(For that very reason, I went with Gylphi for my book on SF and Catholicism, even though they may not be the most prestigious or established of academic publishers, because their small attentive team really prioritised and helped me produce the best possible iteration of my idea, and I felt really supported throughout the whole process.)
And on that note, don’t forget you’ll have to do a lot of promotion of your book yourself these days, including identifying potential review outlets. I believe the LSFRC might be looking at producing a resource on that too, which I for one would welcome.
Without further ado, in no particular order…
Sample publication/ additional information
Liverpool Science Fiction Texts and Studies
Liverpool University Press
David Seed, Sherryl Vint
A longstanding series – 69 publications to date, many by leading SF scholars – innovative but can take a conservative approach at times.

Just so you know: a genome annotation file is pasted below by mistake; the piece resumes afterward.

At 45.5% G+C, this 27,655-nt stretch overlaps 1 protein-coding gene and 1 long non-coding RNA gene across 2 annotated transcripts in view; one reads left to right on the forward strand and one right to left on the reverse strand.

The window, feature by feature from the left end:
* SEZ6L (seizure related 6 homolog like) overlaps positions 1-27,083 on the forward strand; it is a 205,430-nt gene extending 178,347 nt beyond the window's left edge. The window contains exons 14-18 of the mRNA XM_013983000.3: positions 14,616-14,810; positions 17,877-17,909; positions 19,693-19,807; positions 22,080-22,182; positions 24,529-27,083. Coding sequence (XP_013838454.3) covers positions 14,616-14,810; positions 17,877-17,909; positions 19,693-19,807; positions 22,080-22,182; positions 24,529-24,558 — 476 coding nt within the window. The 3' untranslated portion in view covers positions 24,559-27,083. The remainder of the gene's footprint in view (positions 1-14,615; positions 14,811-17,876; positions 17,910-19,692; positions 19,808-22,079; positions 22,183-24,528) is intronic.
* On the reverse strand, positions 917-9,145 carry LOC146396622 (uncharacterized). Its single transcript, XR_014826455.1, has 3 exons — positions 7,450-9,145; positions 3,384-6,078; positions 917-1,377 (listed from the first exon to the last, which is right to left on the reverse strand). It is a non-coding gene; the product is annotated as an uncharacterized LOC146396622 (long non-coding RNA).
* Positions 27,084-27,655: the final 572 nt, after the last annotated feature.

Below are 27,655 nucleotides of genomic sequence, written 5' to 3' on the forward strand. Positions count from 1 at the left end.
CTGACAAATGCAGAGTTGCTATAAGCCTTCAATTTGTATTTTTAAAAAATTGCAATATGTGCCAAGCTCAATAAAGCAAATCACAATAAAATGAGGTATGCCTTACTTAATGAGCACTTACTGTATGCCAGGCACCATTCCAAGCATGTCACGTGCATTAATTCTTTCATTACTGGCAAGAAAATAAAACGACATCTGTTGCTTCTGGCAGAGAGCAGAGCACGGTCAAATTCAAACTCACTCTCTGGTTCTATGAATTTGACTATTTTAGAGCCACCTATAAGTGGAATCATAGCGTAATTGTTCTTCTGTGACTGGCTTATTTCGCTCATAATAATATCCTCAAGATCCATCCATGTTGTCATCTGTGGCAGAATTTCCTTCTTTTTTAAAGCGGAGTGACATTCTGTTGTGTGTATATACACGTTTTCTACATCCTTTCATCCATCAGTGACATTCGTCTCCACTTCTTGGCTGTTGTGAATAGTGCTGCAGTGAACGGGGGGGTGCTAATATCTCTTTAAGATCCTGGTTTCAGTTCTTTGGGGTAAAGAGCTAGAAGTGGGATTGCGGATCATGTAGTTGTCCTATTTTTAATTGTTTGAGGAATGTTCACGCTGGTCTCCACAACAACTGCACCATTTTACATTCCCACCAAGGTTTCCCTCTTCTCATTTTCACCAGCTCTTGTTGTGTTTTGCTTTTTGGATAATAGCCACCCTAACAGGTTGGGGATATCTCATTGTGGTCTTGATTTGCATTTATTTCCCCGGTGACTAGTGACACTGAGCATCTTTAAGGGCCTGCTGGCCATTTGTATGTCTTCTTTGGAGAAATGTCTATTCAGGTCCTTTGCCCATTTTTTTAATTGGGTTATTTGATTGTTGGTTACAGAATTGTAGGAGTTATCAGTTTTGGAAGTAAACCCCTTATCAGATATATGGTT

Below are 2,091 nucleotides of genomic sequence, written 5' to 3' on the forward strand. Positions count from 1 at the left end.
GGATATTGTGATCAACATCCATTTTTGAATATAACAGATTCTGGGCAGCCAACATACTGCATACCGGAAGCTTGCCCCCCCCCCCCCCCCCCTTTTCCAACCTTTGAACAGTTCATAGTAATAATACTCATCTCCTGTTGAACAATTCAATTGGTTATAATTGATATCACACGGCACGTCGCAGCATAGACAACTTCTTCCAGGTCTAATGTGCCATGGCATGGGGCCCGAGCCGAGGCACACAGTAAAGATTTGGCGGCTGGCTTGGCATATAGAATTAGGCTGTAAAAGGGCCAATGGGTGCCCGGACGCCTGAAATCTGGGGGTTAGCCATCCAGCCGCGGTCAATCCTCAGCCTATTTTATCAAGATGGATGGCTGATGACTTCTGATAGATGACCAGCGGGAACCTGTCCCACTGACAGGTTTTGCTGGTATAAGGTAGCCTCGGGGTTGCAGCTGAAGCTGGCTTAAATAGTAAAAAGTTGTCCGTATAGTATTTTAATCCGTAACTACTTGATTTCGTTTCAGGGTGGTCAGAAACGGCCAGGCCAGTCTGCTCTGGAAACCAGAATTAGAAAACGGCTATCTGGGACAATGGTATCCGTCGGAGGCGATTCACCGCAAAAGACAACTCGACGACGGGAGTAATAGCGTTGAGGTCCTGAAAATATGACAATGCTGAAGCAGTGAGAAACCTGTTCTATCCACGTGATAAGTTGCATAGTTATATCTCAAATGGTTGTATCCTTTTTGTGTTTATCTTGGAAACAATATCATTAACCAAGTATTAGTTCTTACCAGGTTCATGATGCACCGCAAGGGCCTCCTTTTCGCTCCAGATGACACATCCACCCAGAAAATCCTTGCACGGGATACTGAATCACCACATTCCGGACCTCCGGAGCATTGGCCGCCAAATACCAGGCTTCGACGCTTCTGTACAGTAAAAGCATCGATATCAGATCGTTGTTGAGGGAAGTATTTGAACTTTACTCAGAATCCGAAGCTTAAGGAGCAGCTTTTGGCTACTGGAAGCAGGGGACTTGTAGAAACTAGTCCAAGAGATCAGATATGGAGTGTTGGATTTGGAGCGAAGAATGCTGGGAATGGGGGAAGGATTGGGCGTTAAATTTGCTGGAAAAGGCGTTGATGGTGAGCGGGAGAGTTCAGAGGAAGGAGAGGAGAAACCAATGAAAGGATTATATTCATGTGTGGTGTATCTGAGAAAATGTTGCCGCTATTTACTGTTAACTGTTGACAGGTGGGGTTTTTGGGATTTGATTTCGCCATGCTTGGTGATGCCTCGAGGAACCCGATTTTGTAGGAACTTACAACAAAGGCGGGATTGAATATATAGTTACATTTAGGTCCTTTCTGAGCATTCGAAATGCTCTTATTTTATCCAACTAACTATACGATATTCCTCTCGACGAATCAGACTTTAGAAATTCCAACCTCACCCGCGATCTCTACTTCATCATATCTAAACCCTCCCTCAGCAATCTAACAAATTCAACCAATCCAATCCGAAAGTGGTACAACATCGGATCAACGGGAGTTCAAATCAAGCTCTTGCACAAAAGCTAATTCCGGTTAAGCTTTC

Wesleyan Science Fiction / Literary Criticism
Wesleyan University Press
Arthur B. Evans
Publish anthologies and early classics editions as well as critical monographs. Closely connected to SF Studies journal.
Modern Masters of Science Fiction
University of Illinois Press
Gary K. Wolfe
Monographs series focusing on individual SF authors. The press also publishes other SF-related texts, including a trilogy of Ray Bradbury biographies
Gylphi SF Storyworlds
An innovative and eclectic series of SF monographs and critical essay collections, spanning literature and other media.
World Science Fiction Studies
Sonja Fritzsche and Gerry Canavan
Relatively new series of monographs focusing on postcolonial and decolonised topics. Be warned, the publisher may seek a payment contribution from the author.
Studies in Global Genre Fiction
Taryne Jade Taylor and Bodhisattva Chattopadhyay
New series which examines global iterations of genre fictions, open to receiving proposals relating to global SF
Studies in Global Science Fiction
Anindita Banerjee, Rachel Haywood Ferreira, and Mark Bould
Rapidly establishing series which focuses on localised iterations of global SF, publishing single author monographs and edited collections.
Ralahine Utopian Studies
Raffaella Baccolini, Antonis Balasopoulos, Joachim Fischer, Michael J. Griffin, Naomi Jacobs, Michael G. Kelly, Tom Moylan and Phillip E. Wegner
Twenty volumes to date, examining utopian studies in general and not solely in a SF context, though many are reprints of classic utopian studies texts.